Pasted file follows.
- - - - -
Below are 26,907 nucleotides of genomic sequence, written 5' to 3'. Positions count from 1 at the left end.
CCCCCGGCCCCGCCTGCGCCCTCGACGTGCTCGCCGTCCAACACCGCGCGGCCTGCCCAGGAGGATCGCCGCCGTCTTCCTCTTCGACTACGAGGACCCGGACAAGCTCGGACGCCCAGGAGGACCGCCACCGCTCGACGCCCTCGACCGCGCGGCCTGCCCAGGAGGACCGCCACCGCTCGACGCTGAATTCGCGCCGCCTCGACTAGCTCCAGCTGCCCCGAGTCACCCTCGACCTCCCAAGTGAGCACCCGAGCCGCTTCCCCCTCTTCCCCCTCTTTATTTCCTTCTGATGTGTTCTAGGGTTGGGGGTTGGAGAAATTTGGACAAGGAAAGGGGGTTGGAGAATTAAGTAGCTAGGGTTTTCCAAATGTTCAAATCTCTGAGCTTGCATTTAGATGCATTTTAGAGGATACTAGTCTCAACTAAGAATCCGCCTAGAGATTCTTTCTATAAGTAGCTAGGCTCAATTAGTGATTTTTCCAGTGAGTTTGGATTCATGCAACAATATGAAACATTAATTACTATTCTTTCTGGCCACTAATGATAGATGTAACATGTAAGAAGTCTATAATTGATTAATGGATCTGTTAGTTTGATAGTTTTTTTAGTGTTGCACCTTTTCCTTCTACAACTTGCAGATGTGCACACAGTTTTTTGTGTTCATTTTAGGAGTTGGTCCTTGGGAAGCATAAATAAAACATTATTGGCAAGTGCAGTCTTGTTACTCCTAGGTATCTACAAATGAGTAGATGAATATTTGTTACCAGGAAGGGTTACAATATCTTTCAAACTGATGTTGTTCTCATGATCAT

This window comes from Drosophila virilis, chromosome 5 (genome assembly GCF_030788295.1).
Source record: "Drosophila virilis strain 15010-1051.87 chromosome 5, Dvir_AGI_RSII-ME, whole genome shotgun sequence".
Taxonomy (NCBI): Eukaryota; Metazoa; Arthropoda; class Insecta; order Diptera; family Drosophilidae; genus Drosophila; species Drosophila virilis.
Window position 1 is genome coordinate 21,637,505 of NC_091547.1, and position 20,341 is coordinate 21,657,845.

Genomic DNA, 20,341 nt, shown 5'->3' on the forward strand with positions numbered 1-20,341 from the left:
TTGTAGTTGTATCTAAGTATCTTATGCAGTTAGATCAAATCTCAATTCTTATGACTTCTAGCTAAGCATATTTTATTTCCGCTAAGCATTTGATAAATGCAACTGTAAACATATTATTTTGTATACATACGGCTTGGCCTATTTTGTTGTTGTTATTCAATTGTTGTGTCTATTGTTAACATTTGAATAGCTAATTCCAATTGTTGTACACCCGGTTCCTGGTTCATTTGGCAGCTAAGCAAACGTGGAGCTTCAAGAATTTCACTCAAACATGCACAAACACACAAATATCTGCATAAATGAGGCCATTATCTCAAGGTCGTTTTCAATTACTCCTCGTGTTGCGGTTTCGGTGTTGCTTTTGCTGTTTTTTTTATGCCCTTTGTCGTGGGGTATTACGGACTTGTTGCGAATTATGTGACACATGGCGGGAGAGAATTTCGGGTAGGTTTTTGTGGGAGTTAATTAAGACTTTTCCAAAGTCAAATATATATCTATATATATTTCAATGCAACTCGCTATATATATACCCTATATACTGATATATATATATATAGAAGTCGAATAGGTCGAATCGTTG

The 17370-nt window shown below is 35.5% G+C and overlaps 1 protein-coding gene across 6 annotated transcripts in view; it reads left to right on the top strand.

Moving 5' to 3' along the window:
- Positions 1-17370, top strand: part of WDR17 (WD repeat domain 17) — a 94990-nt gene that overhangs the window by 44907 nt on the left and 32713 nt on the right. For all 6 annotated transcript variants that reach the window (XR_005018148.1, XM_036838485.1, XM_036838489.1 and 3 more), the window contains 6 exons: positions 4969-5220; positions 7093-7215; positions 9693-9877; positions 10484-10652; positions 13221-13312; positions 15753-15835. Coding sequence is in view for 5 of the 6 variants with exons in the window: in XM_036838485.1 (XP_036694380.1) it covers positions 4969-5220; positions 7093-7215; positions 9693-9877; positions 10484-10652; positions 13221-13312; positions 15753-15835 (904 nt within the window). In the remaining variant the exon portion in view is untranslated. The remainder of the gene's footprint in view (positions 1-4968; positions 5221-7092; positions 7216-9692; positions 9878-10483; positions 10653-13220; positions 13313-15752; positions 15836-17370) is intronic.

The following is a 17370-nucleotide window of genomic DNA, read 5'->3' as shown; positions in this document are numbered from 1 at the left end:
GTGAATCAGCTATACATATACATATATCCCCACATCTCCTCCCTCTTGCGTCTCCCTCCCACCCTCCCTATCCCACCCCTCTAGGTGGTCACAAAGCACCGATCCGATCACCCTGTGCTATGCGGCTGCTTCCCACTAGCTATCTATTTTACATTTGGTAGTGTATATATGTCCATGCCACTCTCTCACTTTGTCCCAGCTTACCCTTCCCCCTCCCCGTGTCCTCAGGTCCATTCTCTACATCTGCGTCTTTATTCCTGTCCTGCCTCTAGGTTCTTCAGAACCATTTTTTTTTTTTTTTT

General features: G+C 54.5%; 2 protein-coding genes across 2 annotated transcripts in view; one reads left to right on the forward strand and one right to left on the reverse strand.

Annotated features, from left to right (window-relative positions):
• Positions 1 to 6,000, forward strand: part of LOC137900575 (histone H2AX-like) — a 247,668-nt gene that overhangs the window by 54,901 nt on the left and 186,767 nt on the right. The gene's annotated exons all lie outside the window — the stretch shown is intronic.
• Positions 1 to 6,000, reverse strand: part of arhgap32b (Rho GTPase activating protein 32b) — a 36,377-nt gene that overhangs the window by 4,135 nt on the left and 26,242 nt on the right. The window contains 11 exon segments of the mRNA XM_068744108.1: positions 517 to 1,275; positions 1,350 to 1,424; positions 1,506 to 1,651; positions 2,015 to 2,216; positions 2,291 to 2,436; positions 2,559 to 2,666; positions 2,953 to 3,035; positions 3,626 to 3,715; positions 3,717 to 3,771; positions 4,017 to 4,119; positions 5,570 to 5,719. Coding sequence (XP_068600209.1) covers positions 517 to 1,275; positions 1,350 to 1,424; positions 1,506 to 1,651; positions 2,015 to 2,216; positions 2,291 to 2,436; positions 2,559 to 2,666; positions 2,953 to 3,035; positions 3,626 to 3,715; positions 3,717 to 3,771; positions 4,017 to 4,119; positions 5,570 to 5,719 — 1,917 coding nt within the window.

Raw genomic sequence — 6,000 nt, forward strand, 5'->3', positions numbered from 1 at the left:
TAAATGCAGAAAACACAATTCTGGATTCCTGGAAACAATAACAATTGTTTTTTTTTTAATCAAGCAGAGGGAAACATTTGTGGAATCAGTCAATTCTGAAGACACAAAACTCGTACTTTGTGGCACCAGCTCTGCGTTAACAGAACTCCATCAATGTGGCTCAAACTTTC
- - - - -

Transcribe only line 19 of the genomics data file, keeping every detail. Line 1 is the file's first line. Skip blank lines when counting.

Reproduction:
TAAATGCAGAAAACACAATTCTGGATTCCTGGAAACAATAACAATTGTTTTTTTTTTAATCAAGCAGAGGGAAACATTTGTGGAATCAGTCAATTCTGAAGACACAAAACTCGTACTTTGTGGCACCAGCTCTGCGTTAACAGAACTCCATCAATGTGGCTCAAACTTTC